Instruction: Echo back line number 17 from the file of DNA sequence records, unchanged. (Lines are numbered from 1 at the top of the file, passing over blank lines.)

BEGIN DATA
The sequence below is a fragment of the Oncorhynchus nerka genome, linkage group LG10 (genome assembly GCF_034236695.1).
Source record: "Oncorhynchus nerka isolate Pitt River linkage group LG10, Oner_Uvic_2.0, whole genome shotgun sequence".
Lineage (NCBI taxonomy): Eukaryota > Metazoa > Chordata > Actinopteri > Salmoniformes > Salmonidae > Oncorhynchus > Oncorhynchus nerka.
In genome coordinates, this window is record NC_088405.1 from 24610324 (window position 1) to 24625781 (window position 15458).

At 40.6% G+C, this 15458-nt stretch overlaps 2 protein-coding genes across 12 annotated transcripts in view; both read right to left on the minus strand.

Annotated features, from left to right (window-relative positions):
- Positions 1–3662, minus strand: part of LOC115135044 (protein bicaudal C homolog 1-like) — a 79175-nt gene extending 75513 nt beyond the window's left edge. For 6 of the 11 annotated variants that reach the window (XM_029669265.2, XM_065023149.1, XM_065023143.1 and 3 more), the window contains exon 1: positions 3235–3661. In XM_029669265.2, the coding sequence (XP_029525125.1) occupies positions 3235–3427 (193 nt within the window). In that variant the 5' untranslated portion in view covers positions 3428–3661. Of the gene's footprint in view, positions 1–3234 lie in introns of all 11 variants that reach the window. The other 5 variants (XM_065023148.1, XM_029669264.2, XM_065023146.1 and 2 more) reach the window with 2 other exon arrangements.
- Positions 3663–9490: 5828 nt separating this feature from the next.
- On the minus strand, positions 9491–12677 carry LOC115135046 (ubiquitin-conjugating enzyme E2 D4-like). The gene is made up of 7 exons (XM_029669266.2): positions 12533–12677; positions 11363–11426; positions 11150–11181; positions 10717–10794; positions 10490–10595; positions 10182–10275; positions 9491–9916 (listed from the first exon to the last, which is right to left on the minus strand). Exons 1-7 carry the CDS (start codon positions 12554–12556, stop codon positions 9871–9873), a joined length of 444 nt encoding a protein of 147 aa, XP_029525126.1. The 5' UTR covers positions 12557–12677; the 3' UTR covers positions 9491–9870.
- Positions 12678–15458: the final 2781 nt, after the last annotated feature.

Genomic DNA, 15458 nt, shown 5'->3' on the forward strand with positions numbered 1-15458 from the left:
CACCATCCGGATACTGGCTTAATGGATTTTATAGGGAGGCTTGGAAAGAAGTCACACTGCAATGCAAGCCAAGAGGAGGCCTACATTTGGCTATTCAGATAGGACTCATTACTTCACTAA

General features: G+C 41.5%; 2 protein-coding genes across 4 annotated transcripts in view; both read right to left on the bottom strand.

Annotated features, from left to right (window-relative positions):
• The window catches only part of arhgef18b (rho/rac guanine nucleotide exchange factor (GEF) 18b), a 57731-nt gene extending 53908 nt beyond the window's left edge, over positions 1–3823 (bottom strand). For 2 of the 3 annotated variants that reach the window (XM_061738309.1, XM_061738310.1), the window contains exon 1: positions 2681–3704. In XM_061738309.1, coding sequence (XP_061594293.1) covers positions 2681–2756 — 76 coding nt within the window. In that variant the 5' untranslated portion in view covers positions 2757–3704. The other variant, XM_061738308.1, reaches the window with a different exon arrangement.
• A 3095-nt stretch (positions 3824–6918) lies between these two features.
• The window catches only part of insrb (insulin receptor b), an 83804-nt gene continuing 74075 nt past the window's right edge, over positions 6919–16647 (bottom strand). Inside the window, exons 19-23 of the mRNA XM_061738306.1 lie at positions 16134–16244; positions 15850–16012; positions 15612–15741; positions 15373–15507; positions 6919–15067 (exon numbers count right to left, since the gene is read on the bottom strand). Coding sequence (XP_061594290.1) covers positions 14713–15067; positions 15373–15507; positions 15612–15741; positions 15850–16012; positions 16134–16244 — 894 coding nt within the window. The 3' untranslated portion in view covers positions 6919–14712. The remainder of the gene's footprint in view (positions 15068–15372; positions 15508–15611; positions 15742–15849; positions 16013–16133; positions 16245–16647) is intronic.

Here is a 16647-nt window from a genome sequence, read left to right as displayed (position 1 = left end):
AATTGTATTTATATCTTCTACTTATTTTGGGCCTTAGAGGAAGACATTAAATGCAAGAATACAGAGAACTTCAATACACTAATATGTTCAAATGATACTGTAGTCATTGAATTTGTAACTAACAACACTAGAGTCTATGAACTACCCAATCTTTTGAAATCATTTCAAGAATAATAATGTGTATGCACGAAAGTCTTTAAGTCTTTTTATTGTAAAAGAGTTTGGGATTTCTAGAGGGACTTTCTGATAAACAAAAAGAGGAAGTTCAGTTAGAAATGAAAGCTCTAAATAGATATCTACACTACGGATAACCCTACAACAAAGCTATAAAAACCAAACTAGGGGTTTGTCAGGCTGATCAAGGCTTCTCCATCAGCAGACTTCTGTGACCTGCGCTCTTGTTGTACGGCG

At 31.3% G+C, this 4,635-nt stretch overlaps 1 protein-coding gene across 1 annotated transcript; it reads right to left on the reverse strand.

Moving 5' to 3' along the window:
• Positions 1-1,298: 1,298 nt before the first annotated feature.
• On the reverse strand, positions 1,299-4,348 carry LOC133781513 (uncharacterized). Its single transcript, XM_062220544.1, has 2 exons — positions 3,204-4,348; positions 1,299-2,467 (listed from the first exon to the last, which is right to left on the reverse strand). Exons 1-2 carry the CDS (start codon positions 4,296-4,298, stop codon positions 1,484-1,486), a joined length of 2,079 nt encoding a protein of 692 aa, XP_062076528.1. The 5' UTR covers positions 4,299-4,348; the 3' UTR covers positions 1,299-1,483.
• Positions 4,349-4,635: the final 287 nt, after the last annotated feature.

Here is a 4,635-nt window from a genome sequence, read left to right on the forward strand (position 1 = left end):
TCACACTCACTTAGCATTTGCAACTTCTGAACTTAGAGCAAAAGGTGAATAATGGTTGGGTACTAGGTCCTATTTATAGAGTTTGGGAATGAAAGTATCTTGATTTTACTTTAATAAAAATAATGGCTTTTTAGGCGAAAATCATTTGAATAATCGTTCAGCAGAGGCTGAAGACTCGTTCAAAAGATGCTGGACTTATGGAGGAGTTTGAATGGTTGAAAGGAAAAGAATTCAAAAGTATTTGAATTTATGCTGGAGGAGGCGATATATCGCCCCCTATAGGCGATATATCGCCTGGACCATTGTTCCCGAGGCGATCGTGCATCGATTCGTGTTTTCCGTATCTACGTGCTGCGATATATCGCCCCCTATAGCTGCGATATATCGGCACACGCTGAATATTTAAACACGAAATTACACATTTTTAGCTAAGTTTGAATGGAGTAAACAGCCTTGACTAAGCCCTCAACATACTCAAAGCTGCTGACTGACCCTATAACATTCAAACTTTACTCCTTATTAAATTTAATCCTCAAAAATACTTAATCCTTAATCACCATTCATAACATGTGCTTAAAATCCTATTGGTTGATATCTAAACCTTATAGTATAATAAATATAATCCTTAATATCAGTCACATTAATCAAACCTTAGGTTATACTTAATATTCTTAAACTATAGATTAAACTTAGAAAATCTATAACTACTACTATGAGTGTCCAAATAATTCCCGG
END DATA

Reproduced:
• The window catches only part of insrb (insulin receptor b), an 83804-nt gene continuing 74075 nt past the window's right edge, over positions 6919–16647 (bottom strand). Inside the window, exons 19-23 of the mRNA XM_061738306.1 lie at positions 16134–16244; positions 15850–16012; positions 15612–15741; positions 15373–15507; positions 6919–15067 (exon numbers count right to left, since the gene is read on the bottom strand). Coding sequence (XP_061594290.1) covers positions 14713–15067; positions 15373–15507; positions 15612–15741; positions 15850–16012; positions 16134–16244 — 894 coding nt within the window. The 3' untranslated portion in view covers positions 6919–14712. The remainder of the gene's footprint in view (positions 15068–15372; positions 15508–15611; positions 15742–15849; positions 16013–16133; positions 16245–16647) is intronic.